And boy, what a horrible voice did he have. Every high note was a croak, and every sustained one was a quivering mess. Clearly, his vocal range was not what it once was. One might even interpret his performance through a lens of pity, as a man desperately holding on to his youthful passion for the stage, unable to come to terms with the inevitability of his age.

But I would instead frame it in a more positive light, as someone refusing to let age hinder what he loves most.

Either way, it didn't matter to me whether or not he sang like the McCartney of old. It was enough to hear him, in his familiar Liverpool accent, tell us anecdotes from his life in between his songs. Honestly, I would rather have attended a Paul McCartney lecture than a Paul McCartney concert.

The truth is I came to bear witness to Paul, not to hear him sing.

Cover Image Credit: YouTube

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11 Things Psychology Majors Hear That Drive Them Crazy

No pun intended.

We've all been there. You're talking to a new acquaintance, or a friend of your parents, or whoever. And then, you get the dreaded question.

"So what are you studying in school?"

Cue the instant regret of picking Psychology as your major, solely for the fact that you are 99.9% likely to receive one of the slightly comical, slightly cliche, slightly annoying phrases listed below. Don't worry though, I've included some responses for you to use next time this comes up in conversation. Because it will.

Quick side note, these are all real-life remarks that I've gotten when I told people I was a psych major.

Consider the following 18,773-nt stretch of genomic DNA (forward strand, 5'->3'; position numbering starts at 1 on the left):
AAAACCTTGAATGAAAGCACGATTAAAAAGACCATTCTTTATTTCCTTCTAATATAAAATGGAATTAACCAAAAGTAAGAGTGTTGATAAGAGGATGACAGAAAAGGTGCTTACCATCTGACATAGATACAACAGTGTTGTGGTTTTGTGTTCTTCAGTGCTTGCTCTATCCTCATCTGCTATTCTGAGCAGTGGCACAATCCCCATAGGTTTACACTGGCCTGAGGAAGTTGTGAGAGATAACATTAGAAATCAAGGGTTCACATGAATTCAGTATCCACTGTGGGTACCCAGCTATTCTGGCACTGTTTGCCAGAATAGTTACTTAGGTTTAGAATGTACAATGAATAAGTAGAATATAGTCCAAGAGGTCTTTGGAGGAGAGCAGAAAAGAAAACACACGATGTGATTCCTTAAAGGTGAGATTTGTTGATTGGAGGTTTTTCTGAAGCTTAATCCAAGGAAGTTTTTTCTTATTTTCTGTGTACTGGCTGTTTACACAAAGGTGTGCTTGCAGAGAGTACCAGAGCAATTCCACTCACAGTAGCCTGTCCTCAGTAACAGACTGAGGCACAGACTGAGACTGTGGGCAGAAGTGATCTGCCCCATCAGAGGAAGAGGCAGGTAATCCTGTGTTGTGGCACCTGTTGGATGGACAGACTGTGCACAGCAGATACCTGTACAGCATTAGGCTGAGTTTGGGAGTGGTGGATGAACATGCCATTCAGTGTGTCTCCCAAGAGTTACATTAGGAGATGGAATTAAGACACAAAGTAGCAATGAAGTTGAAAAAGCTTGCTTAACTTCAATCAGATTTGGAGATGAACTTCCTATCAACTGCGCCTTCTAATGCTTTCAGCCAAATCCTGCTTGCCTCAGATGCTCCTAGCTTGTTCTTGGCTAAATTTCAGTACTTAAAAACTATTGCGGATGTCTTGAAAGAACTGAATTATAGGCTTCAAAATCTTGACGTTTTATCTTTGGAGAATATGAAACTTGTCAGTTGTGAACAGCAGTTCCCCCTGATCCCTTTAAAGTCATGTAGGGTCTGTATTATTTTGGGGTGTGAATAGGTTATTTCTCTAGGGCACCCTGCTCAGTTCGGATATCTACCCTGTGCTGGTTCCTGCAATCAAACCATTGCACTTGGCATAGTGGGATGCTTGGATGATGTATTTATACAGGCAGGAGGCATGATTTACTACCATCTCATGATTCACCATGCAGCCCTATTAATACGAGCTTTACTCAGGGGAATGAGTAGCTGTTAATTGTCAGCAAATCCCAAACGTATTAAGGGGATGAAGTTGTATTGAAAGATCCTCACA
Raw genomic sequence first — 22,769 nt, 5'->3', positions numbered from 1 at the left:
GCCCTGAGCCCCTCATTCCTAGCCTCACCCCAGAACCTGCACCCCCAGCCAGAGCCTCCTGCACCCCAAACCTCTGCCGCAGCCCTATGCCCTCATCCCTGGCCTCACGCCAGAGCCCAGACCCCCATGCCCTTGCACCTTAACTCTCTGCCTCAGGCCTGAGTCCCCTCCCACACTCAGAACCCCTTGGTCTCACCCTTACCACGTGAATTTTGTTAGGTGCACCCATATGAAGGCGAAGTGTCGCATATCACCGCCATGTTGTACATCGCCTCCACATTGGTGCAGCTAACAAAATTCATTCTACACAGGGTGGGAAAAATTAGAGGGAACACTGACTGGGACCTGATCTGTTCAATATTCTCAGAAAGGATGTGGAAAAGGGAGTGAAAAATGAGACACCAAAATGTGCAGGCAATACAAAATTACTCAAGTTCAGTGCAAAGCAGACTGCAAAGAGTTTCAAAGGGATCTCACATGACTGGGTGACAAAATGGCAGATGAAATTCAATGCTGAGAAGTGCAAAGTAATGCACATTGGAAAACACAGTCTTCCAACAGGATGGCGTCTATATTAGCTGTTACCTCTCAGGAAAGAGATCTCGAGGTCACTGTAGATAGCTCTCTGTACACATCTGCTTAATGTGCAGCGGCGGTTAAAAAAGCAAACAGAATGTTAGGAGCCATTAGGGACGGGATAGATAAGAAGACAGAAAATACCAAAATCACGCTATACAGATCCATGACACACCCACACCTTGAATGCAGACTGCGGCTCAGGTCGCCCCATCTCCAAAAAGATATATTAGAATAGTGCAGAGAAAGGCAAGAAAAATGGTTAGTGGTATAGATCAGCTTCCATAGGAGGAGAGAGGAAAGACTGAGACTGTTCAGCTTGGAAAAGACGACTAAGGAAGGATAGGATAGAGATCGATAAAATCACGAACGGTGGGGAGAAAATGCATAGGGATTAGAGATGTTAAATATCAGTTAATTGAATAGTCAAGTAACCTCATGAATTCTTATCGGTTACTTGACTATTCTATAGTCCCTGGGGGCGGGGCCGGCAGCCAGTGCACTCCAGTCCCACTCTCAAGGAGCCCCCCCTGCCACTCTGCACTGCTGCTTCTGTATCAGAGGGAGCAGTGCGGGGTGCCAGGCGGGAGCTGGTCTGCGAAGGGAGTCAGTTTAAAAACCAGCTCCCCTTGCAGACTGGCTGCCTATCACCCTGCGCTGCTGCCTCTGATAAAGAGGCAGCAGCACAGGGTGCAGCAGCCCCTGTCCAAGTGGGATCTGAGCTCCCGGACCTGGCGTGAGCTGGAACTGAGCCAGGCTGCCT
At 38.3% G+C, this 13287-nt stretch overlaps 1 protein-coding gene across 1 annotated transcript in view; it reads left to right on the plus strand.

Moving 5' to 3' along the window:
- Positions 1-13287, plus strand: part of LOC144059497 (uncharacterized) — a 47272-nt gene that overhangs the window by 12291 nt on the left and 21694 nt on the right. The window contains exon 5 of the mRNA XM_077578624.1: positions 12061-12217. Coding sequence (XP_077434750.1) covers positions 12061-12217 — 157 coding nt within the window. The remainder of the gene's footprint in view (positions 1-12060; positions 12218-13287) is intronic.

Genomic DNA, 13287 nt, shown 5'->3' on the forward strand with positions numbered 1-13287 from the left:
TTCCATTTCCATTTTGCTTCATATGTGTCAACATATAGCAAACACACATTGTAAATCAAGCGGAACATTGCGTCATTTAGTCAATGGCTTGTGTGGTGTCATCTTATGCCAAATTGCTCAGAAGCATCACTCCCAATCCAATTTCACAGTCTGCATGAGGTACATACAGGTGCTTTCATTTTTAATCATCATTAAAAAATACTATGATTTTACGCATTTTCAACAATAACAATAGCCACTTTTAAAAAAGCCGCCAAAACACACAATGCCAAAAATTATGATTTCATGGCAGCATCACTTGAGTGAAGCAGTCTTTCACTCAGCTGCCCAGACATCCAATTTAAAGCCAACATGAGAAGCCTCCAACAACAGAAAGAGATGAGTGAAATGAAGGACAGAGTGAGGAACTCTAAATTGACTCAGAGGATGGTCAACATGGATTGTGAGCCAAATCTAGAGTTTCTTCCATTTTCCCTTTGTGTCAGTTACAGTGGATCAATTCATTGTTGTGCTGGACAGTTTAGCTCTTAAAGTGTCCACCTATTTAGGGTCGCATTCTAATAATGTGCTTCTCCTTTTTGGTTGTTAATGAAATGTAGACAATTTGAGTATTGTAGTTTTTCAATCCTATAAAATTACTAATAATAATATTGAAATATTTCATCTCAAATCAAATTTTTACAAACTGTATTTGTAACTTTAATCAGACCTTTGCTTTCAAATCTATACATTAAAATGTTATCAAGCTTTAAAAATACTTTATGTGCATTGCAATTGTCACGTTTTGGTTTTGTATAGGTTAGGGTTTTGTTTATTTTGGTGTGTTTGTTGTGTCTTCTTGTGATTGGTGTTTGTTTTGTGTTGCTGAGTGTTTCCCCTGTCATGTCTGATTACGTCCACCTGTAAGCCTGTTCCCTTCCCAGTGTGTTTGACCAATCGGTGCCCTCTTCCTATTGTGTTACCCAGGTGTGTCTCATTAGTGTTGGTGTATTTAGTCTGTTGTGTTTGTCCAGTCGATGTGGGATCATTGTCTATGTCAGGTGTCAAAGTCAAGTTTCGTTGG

Here we go.

1. So are you, like, analyzing me right now?

Well, I wasn't. But yeah. Now I am.

2. Ugh so jealous! You picked the easy major.

"Lol" is all I have to say to this one. I'm gonna go write my 15-page paper on cognitive impairment. You have fun with your five college algebra problems, though!

3. So can you tell me what you think is wrong with me? *Shares entire life story*

Don't get me wrong; I love listening and helping people get through hard times. But we can save the story about how one time that one friend said that one slightly rude comment to you for later.

4. Well, s**t, I have to be careful what I say around you.

Relax, pal. I couldn't diagnose and/or institutionalize you even if I wanted to.

5. OMG! I have the perfect first client for you! *Proceeds to vent about ex-boyfriend or girlfriend*

Possible good response: simply nod your head the entire time, while actually secretly thinking about the Ben and Jerry's carton you're going to go home and demolish after this conversation ends.

6. So you must kind of be like, secretly insane or something to be into Psychology.

Option one: try and hide that you're offended. Option two: just go with it, throw a full-blown tantrum, and scare off this individual, thereby ending this painful conversation.